Gelcoat Kayak Repair Information

Gelcoat Kayak Repair InformationGelcoat is the smooth outer coating on a composite kayak. It provides an attractive finish and protection to the inner composite structure. Over time, from normal use, gelcoat gets scratched and damaged. The ability to easily repair gelcoat damage is one of the advantages of owning a composite kayak vs. a plastic kayak on which scratches can't be repaired. Repairing gelcoat is an easy procedure resulting in a smooth repair that closely matches the original color of the kayak. Most small repairs are completed in an afternoon's worth of work.


Difficulty: Moderate

How to:

Things You’ll Need:
  • Knife
  • Sandpaper
  • Masking tape
  • Gelcoat repair kit
  • Paintbrush
  • Respirator
  • Gloves
  • Plastic wrap
  • Marine polish
  • Drill
Step 1
Remove the damaged gelcoat using a utility knife or small grinding tool. Carve away at the gelcoat, getting down to the solid gelcoat and removing all the flakes and cracks. Make sure not to grind or cut into the composite material below the gelcoat. Doing so will weaken the kayak and require fiberglass repair.
Step 2
Sand the composite material with 80-grit to 220-grit sandpaper. Feather the edge of the good gelcoat. If the boat is made from Kevlar, don't sand it, because sanding creates fuzz on the surface of Kevlar. The fuzz is almost impossible to remove.
Step 3
Mask off the edges of the undamaged area using blue masking tape. The blue tape provides the best adhesion and easily comes off after the repair. The key is to surround the damaged area with masking tape, so the fresh gelcoat doesn't bleed onto undamaged areas.
Step 4
Mix the gelcoat according to your kit's directions. In colder climates, adding a few extra drops of catalyst will help the gelcoat cure faster.
Step 5
Paint the gelcoat onto the sanded area. The first coat should go on thick enough to fill the repair. Usually one coat is enough, but if your boat's original gelcoat is thick, more coats may be required.
Step 6
Lay plastic wrap over the wet gelcoat. Gelcoat needs to be covered in order to dry and using a smooth plastic wrap reduces the need for additional sanding. Make sure the plastic wrap is smooth on the gelcoat---any wrinkles will fill with gelcoat and make ridges.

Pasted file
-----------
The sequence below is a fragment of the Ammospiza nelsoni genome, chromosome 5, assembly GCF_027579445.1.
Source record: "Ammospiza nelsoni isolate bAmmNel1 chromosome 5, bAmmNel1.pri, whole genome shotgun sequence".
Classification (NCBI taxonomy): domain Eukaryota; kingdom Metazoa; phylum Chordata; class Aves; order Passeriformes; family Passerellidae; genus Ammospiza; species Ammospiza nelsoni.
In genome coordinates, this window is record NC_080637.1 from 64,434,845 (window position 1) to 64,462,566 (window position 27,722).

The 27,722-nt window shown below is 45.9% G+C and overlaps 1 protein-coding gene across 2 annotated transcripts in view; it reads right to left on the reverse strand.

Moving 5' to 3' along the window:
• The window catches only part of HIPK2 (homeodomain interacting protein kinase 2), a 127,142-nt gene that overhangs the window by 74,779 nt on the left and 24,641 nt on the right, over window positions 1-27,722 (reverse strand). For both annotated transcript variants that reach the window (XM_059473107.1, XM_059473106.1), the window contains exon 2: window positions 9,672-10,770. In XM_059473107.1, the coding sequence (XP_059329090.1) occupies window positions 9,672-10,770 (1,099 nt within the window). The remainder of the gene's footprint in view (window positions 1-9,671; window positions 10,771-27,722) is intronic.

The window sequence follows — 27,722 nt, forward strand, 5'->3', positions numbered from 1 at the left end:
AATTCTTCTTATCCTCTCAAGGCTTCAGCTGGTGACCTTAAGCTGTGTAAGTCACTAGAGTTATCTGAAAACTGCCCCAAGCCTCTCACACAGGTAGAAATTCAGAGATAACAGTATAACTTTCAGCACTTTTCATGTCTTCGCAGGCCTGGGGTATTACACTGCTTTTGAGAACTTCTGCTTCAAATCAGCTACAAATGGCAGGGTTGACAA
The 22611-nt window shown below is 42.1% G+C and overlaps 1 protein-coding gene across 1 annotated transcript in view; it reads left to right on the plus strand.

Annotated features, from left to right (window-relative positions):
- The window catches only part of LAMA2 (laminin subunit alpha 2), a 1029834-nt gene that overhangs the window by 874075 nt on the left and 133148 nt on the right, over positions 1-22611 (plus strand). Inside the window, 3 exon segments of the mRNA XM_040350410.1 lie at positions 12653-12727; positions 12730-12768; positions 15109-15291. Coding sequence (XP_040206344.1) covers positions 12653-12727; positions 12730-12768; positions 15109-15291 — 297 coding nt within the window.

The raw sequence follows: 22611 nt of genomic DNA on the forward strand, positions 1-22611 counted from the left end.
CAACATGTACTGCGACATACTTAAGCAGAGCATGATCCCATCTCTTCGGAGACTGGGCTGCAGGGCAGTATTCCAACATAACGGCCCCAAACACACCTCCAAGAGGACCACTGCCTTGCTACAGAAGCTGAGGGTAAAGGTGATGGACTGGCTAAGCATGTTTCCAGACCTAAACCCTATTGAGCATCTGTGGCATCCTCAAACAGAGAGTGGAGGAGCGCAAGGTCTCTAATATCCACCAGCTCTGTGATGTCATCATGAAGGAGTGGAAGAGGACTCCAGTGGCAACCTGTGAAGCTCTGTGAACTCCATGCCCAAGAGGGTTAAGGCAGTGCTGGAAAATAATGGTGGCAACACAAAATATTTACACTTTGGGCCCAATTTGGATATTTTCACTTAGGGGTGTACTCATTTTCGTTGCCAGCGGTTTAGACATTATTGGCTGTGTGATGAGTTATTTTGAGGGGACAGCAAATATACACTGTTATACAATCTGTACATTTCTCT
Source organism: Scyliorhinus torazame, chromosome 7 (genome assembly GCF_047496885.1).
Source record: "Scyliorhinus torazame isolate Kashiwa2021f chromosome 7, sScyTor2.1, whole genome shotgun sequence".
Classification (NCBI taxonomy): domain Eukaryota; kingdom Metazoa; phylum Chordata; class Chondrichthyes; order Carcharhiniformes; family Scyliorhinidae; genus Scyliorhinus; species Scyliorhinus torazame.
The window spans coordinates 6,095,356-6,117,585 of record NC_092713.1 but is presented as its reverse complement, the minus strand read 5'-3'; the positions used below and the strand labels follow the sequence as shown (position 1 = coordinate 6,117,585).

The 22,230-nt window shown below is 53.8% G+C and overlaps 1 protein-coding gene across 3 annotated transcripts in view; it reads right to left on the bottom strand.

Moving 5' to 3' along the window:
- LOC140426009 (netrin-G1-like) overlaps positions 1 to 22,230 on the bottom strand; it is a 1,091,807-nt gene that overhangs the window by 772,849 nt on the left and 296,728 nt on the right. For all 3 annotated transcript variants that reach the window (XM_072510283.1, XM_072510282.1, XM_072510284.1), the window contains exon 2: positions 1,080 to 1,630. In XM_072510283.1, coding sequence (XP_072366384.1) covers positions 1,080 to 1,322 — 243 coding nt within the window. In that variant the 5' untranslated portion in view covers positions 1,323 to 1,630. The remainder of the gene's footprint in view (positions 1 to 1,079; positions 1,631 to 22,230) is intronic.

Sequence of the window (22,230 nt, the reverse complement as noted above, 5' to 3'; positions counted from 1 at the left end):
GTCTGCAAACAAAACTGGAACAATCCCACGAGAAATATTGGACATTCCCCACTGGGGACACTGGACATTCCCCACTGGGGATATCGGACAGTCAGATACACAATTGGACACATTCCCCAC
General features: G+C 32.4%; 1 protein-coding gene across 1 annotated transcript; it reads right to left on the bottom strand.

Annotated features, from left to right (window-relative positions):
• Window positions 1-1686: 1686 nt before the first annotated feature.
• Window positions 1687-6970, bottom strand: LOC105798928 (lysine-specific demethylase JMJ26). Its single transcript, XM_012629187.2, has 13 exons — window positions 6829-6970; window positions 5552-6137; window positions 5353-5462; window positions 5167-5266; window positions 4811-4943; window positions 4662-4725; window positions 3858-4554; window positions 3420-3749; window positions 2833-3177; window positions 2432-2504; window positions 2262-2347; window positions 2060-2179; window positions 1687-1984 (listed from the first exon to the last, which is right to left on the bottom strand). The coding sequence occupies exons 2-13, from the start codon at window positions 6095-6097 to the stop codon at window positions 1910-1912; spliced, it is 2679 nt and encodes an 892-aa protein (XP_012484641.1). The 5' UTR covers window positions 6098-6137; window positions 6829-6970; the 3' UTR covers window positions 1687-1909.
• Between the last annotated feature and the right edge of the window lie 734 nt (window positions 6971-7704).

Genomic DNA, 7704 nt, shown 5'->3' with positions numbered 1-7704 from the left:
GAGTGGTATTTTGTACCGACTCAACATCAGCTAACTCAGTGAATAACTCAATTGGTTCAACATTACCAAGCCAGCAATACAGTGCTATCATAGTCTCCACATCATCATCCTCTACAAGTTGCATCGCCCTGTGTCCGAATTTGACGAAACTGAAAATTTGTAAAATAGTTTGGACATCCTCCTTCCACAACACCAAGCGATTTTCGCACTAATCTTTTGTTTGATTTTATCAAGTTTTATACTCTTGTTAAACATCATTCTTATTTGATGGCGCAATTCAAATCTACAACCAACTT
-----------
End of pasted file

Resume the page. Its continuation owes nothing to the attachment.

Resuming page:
Step 7
Peel the plastic wrap from the dried gelcoat. If you applied your plastic wrap smoothly, the surface will be smooth and not need any additional sanding. If the surface is uneven or rough, sand progressively using 80-grit dry sandpaper to 1000-grit wet sandpaper.
Step 8
Polish the repair with a marine polish and a fiberglass-buffing bonnet attached to a drill. Gelcoat is hard to polish, so don't be afraid to apply pressure.

Tips & Warnings

Work in a well-ventilated area.
To gauge how dry your gelcoat is, after applying the gelcoat, leave a stir-stick in the cup of extra mixed gelcoat. When the gelcoat dries enough to hold the stir-stick, the gelcoat is dry.
When the gelcoat is half dry, remove the masking tape and reapply the plastic wrap for a smoother finish.
Protect yourself against the gelcoat fumes by wearing a respirator.
Wear gloves to protect your hands against the chemicals.

Article Written By Bryan Hansel

Bryan Hansel is a freelance photographer and kayaking guide who began writing in 1993. His outdoors articles appear on various websites. Hansel holds a Bachelor of Arts in English and religion from the University of Iowa.

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